Words about Sicily: Souvenirs


My brother and I used to have this game we played. Every place we visited, we’d seek out the tackiest souvenir we could find and take a photo of it.

It was just about having a bit of a laugh and trying to outdo one another on family trips. It could have been a tacky postcard, a sad-looking ashtray, a terrible fridge magnet, wall hanging or shot glass.

My brother has sent me the most random things to remind me of this game we used to play over the years. And I have quite the cute collection of magnets on my refrigerator.

I’m sad sometimes when I think how long it’s been since we’ve played this game. We have both hit our forties and now live in two different hemispheres, so it is no longer practical to send things by mail.

I find myself, even now, whenever I visit a new place, randomly browsing souvenir stalls on the hunt for the tackiest thing available.

There are plenty of tourist spots in Sicily, filled with sun-faded magnets, deformed ceramics, gaudy key chains and other similar stuff. Occasionally I’ll become intrigued by how they may be displayed, colour or pattern will catch my eye, and I find myself taking a photo.


It’s pretty poignant how much money is spent manufacturing and selling such a wide array of tourist-based material. It’s sad to think how commercialised certain places in Sicily and Italy, in general, have become. Hell, you could say the same thing about the whole of Europe and the world.

Once, the ‘Grand tour’ of Europe was undertaken by the wealthy (usually male) class and was seen as a rite of passage. A life experience to see the worlds most significant monuments, art and history. A way of completing an elite type of education and somehow experience life in a much more mature way.

Travelling was seen and was often an adventure, a slow undertaking that changed your worldview and educated you. Some even managed to sow their wild oats and behave terribly. But it mostly was about making the transition into adulthood.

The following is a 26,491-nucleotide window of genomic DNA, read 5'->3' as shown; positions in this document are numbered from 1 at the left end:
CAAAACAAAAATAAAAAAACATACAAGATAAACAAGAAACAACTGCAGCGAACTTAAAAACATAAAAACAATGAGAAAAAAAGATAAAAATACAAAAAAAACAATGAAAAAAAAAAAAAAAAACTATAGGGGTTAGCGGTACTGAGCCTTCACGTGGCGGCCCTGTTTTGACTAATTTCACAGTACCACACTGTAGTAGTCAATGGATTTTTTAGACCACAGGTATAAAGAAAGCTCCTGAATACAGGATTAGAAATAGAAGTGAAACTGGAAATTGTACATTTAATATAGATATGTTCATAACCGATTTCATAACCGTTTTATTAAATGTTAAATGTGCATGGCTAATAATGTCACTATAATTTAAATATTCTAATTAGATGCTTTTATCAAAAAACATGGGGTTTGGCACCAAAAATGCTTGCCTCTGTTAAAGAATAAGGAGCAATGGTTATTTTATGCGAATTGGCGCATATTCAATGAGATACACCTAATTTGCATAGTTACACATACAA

Even though the Grand tour was an elitist and sexist relic, the idea was noble. So very far away from the ticking off of items in various bucket lists and competing with others to post it all on social media, that’s so common these days.

So often, people are simply tourists rather than being travellers.


A tourist is just blindly led by fashion, popularity or boastfulness. Today if you have money, you travel.

Once travel was difficult, it took time and money. A grand tour could take years. You would have to travel by foot, horse, carriage and sea. You weren’t tucked away safely in coaches, cruise ships or first-class suits.

Travel was done hand in hand with everyday people; you were living with locals, forced to speak the languages of each country, and it was a challenge. Once to travel you needed to be a good traveller, so much more knowledgable than anyone today.


The souvenir you brought back home used to be experiences or something exceptional that you wouldn’t find anywhere else in the world.


As travel became more accessible, take-home keepsakes became less remarkable.

I recall reading Frieda von Richthofen’s extraordinary memoir about her life with British Novelist D.H Lawrence. Lawrence fell madly in love with Frieda, who was already married with children at the time. Frieda left her husband and later married Lawrence.


Together they lived a genuinely adventurous life, travelling Europe in the early 1900s. Their life was filled with financial hardships, scandal, bad luck and a continuous struggle with Lawrence’s feeble health. Frieda and Lawrence were a formidable couple who were exceptional travellers.


The recollections in Frieda’s book titled Not I, but the wind tell of the difficulties of travelling in the early twentieth century; it was more of an adventure to travel then. Their lives took them all over Europe, America and Australia. The chapters dedicated to their journeys through Italy are particularly vivid, and their time living in Taormina was a magical period for them.


I still browse the stores; I think about buying something for my brother occasionally. I know my Sicilian relatives insist on getting a souvenir and offended if you don’t get them something. I know it’s hilarious.

Sicilians often have innocent child like habits, like demanding souvenirs. It reflects their approach to life which makes them appreciate the small things. There is something about seeing the world from the point of view of a child, to be filled with awe magic and happiness.


If I’m travelling by myself, I see the patterns of little trinkets which talk to me. Sometimes it’s their shapes, the way they have become faded in the sun, the strange way the designs have become deformed.

It’s a quirky thing to take a photo of the souvenirs as a bit of a keepsake. But I find I can’t help myself.